International Women’s Day 2016


Women outnumbered men 10-2 at a BT Primary School of Nyamirama Building Committee meeting last year

Strongly committed to gender equality and the belief that education is a human and civil right, Building Tomorrow empowers women and men, and girls and boys to value education for all. Through its programs, Building Tomorrow works to address historic and cultural barriers so together girls and boys have access to safe, permanent and local schools where they can receive a quality education. Today, on International Women’s Day we celebrate the BT Fellows as they work to ensure quality education for all girls and boys. Below, Fellows Ruth and Stephen share about the interventions they employ to ensure gender equality in the schools and communities they serve.

Empowering Communities Through Fairness For All
Ruth, Fellows Cohort 1

“I believe all people deserve opportunities to fulfill their potential, in Buwasa community where these issues are highly relevant; women are deprived of an equal voice in decision making compared to men, even when they are taking up multiple community leadership roles.

I hold community sensitization meetings where I empower women to build social networks that provide greater opportunities to effect change in their communities, women rarely hold public leadership roles however I have managed to form committees in schools like the school management committee, the parents teachers association where women hold positions and are able to express their opinions, raising voices against violence and organizing community meetings. In teachers meetings, I have managed to build female teachers’ self-esteem and confidence through giving them a platform to speak in front of groups and share opinions and also involve female children to actively participate in class activities, lead debates and play games like ultimate with boys.”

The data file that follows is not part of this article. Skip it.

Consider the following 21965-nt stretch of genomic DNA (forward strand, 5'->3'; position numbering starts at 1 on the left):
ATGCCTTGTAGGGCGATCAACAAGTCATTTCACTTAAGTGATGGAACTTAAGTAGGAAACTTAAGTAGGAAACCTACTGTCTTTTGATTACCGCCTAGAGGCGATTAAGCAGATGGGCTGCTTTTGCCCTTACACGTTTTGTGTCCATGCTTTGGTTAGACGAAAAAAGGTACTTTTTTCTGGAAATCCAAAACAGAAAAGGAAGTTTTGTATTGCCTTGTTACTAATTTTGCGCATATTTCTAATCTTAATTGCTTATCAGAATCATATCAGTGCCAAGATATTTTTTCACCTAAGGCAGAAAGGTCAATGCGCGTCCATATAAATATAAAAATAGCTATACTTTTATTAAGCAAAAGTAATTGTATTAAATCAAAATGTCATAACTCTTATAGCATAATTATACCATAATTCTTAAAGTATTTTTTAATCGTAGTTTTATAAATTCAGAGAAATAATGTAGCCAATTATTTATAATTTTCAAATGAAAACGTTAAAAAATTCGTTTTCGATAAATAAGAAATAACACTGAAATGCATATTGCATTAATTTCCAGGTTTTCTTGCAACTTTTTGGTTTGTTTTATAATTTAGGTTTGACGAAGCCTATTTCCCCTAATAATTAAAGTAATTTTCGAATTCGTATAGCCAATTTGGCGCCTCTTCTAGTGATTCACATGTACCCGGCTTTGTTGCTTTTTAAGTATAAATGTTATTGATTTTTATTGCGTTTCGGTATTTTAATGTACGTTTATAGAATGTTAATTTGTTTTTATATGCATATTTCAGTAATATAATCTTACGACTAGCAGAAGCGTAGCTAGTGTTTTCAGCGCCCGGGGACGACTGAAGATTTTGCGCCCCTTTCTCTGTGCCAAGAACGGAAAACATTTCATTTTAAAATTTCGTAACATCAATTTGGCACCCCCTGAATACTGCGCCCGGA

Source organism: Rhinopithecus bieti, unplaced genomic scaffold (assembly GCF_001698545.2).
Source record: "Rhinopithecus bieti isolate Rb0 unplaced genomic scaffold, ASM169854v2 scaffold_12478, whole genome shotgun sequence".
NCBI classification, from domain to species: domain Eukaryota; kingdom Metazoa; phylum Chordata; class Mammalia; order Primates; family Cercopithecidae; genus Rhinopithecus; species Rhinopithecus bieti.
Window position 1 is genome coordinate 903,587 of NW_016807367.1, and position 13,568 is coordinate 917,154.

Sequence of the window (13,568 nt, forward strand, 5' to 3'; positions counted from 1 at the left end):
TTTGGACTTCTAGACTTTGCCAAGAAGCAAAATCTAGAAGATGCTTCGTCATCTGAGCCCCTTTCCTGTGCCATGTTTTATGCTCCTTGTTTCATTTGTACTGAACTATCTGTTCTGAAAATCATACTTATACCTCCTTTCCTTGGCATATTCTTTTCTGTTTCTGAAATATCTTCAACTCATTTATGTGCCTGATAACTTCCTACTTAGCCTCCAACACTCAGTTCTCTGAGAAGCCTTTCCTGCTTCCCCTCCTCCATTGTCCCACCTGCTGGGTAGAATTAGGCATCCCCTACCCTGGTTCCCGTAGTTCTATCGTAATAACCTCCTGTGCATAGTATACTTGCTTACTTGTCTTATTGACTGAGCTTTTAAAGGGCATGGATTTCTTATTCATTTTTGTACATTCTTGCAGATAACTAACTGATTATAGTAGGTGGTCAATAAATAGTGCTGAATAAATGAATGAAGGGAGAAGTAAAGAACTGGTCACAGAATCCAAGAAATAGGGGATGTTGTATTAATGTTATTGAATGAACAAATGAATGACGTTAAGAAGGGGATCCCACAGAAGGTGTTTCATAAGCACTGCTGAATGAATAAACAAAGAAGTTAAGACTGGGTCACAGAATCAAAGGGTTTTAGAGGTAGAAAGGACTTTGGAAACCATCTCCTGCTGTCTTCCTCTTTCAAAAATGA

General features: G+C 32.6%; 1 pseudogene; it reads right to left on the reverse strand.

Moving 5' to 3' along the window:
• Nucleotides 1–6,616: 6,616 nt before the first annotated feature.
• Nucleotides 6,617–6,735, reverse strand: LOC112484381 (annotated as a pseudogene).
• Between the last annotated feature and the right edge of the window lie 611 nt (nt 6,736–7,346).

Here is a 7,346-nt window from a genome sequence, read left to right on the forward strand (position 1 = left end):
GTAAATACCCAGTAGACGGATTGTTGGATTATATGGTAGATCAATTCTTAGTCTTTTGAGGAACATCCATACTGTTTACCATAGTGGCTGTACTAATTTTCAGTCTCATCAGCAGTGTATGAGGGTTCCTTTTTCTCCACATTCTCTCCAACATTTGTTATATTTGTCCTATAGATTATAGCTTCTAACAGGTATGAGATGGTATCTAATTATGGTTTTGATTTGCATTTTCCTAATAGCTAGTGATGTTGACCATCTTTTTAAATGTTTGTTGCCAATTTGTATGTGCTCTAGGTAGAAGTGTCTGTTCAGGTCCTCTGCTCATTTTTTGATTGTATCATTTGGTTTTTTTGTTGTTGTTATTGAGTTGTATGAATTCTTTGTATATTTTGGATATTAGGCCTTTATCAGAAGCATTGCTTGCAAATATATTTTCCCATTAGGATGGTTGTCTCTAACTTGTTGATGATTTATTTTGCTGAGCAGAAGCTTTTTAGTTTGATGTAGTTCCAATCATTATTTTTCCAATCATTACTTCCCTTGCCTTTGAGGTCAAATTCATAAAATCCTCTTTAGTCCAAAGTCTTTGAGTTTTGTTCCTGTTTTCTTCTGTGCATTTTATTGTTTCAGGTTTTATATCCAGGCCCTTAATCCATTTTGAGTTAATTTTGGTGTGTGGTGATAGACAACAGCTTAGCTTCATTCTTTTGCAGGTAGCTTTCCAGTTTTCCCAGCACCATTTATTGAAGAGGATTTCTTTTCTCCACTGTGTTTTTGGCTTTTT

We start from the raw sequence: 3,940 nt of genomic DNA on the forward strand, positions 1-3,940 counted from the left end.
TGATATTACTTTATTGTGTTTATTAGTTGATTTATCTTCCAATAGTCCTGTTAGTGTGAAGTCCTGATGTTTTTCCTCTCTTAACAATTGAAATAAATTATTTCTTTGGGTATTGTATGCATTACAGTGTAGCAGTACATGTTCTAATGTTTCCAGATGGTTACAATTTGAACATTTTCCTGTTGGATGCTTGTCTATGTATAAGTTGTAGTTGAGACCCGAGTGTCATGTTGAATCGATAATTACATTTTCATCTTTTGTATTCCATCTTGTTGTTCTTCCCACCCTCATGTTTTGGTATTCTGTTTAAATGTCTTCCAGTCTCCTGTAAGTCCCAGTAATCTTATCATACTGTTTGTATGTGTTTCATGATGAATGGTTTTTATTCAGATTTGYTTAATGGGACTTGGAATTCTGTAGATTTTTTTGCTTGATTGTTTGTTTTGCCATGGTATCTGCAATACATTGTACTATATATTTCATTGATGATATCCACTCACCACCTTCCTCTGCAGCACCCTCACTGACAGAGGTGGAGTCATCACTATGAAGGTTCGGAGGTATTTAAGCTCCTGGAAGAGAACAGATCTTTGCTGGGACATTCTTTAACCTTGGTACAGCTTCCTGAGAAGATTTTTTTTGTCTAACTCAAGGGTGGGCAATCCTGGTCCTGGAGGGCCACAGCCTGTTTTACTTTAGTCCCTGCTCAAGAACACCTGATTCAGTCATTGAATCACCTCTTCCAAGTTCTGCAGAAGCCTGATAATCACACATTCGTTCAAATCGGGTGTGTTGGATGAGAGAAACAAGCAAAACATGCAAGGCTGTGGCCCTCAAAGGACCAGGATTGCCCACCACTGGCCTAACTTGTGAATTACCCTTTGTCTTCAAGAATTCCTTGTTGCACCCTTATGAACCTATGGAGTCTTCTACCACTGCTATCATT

Interventions Aimed at Bringing Gender Equity in Schools
Stephen, Fellows Cohort 1

“Society beliefs in general in Uganda devalue girls’ education as compared to boys. In many cultures, girls’ education is considered a waste of time. Many parents marry off their girls instead of taking them to school limiting their life chances. This short article focuses on some interventions we have taken in BT supported schools as Fellows to create gender equity.

We have sensitized parents on the importance of girls’ education in their communities in contradiction to only favoring boy’s education. We have pointed at issues such as reducing child marriage by 14% and early births by 10% if all girls complete primary education. We have gone further to point at improvement in personal incomes if girls attain formal education because they will be able to get qualifications to equally compete with men for formal jobs in the formal sector, including politics.

In the schools we have formed girls clubs where girls meet once a week to discuss about their concerns and seek guidance especially from the senior ladies in the schools. Sensitizing pupils and their parents about their rights has been a priority in our work. This has been done to both boys and girls to make sure they know their rights as children and how to claim them in case they are violated. We have sensitized them on rights such as, right to education, right to say no to child marriage, right to say no to child labor, right to a violent free life, such as physical, emotional, sexual abuse, and child neglect.”

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